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    Default Practicing Barbell Exercises without Barbell

    3 years ago I mildly injured my back from improper deadlifting form and starting with weights that were too heavy (it was my first time doing the exercise). Ever since then I stopped lifting. I got my back checked out and it's nothing serious; just really tight and weak which causes me to have soreness on a daily basis. When I stretch and do some body weight back exercises, the pain pretty much goes away as long as I'm consistent.

    I'm set on starting to lift again, this time more seriously and with the goal to become stronger in general (I'm not expecting to look like Frank Medrano or anything). I'm set on doing Fierce 5, but I don't want to mess my back up even worse. I don't want to seem mentally weak, I just want to start out right. I have all the necessary equipment, but before jumping into the program even with just an empty barbell, would it be okay if I practiced form using a lighter E-Z curl bar for a week or two? Or would that be counter productive and actually cause me to develop bad form? Should I just shut up and use the empty barbell?

    In case you were wondering: 21y/o, 5 foot 5 inches / 1.65m, 114lbs / 52kg. Yeah, I know
    Last edited by stiglitz; 01-03-2018 at 08:27 PM.

  2. #2
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    Anyone? Just need some simple input.

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    Going back to bodybuilding.com's forum. Thanks guys!

  4. #4
    Just joined M&S ManFactory's Avatar
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    Hi stiglitz!

    As a strength and fitness coach I encounter problems like yours often, and have even dealt with a similar injury myself. Here's my advice.

    1) Keep deadlifting. Lifting injuries and resulting weakness are rarely fixed by not lifting. Don't use an EZ bar, it's the wrong shape. Start with the empty bar for a couple weeks. Then if there's no pain, gradually add weight.

    2) Try sumo deadlift. If you've been deadlifting conventional, try switching to sumo. It'll feel weird at first if you've never done it, but because of the more vertical torso angle of this variation, your back will be under much less sheer force when pulling.

    3) Make sure your form is good. Watch tutorial videos from experts. Once you feel you understand proper form, film yourself lifting to make sure your body's doing what it should be.

    4) Stretch daily. Even after you've fully recovered from a back injury, lower back tightness can make re-injury a serious risk. That's where a daily stretching routine comes in. Here's an article on back injury treatment and prevention by my brother, a world class shot putter, who dealt with a serious lifting related back injury but came back from it stronger than ever:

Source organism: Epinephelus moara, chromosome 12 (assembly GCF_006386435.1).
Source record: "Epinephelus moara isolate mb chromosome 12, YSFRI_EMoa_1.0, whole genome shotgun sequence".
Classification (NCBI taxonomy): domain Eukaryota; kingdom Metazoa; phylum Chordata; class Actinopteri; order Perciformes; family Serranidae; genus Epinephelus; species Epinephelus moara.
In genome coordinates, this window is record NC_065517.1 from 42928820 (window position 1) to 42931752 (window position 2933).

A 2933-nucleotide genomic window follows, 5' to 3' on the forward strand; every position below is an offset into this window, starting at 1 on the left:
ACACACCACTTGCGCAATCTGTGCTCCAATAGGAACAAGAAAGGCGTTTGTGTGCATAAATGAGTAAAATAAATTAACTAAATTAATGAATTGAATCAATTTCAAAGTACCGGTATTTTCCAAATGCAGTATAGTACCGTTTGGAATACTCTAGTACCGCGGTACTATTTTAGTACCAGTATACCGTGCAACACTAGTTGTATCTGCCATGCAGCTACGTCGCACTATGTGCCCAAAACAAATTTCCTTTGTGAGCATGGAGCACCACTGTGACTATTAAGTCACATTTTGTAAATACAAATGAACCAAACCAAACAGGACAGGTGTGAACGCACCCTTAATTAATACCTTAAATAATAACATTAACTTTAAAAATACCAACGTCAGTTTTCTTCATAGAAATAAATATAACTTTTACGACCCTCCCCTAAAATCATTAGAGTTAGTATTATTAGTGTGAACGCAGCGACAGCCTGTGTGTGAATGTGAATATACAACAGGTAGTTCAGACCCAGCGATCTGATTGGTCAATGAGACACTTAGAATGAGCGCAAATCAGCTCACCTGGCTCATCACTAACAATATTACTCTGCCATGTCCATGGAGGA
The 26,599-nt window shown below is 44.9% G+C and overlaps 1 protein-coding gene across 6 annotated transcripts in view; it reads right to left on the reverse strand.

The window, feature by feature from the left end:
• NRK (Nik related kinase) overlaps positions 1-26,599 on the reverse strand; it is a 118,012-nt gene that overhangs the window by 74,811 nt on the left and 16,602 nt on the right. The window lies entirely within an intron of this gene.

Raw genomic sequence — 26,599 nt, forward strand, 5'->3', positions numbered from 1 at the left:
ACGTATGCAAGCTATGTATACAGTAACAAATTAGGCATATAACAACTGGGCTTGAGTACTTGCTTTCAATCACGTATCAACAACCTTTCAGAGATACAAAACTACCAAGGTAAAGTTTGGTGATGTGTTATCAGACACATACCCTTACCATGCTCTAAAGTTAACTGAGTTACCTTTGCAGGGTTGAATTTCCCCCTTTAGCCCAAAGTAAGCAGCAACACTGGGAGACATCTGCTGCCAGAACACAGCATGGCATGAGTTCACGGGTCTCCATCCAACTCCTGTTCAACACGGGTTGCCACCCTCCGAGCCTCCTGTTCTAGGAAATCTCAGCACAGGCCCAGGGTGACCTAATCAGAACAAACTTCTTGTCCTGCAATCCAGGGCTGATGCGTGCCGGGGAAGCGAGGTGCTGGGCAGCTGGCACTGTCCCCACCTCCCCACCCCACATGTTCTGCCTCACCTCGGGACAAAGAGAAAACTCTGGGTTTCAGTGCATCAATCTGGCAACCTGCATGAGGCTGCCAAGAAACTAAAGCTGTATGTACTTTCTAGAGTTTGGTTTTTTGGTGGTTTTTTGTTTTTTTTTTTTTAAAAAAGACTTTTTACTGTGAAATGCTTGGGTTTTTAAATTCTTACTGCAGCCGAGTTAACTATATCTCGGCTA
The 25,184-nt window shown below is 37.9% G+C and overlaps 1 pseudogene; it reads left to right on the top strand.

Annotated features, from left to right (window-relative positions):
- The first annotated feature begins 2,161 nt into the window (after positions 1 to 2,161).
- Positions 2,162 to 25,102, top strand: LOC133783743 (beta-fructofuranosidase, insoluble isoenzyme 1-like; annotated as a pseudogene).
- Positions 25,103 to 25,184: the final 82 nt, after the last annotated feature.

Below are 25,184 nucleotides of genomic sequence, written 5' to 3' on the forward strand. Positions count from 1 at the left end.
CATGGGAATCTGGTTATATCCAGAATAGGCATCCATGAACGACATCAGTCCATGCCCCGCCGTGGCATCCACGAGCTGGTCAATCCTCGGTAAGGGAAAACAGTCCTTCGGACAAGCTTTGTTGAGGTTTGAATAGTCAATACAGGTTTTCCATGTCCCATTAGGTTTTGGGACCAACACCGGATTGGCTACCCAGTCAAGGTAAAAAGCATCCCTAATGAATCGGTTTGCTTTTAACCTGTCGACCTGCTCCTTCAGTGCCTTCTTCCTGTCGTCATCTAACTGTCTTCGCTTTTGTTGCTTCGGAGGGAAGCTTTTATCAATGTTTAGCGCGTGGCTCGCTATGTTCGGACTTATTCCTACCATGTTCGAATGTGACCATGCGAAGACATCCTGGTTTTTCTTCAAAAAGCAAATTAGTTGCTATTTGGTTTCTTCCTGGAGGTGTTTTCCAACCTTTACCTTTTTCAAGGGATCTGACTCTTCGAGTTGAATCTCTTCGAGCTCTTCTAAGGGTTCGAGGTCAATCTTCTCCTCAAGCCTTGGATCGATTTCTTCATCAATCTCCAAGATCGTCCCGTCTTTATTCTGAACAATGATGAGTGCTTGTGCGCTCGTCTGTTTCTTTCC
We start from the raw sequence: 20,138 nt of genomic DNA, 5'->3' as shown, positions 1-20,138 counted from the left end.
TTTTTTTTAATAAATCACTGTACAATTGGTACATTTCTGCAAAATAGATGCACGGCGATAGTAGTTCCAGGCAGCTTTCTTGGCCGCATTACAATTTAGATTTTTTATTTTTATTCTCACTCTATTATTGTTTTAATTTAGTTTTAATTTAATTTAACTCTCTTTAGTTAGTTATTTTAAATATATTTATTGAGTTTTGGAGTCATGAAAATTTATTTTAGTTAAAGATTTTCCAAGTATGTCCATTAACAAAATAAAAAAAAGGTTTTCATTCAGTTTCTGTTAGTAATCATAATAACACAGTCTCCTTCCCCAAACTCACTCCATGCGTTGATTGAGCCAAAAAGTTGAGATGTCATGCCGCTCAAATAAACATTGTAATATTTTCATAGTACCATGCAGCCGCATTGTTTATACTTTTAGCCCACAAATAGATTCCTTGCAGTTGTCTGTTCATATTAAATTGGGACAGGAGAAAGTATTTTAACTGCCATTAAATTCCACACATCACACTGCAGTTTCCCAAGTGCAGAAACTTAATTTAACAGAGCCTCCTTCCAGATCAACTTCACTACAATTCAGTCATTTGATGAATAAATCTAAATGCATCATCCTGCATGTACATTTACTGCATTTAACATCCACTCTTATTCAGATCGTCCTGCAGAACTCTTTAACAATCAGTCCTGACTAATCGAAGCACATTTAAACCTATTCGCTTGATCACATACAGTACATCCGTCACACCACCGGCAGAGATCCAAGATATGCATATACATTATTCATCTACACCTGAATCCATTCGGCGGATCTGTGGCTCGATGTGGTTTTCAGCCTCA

Hope this helps!
    Last edited by Doug; 01-15-2018 at 01:17 PM.

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    Quote Originally Posted by ManFactory View Post
    Hi stiglitz!

    As a strength and fitness coach I encounter problems like yours often, and have even dealt with a similar injury myself. Here's my advice.

    1) Keep deadlifting. Lifting injuries and resulting weakness are rarely fixed by not lifting. Don't use an EZ bar, it's the wrong shape. Start with the empty bar for a couple weeks. Then if there's no pain, gradually add weight.

    2) Try sumo deadlift. If you've been deadlifting conventional, try switching to sumo. It'll feel weird at first if you've never done it, but because of the more vertical torso angle of this variation, your back will be under much less sheer force when pulling.


    Hope this helps!
    Thank you for your reply ManFactory! I have been stretching daily for the past three weeks and my back pain has actually already subsided almost completely. Your advice is very helpful, and I will be sure to look into your website.

    The second link that you posted is actually the same as the first link. Do you mind posting the correct link?

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    Hi stiglitz!

    Sorry it's taken me so long to get back to you. It seems this forum gives no notifications of replies. Glad your back is better and that my advice was helpful. Unfortunately all links I've posted have been removed since, as I now know, link posting is against the rules. However, since you already have my website address, you can find the article I intended to post by typing "back injury" into the search bar at the bottom of the page.
    Robert Maxwell
    Strength Coach & Fitness Writer
    [B]

 

 

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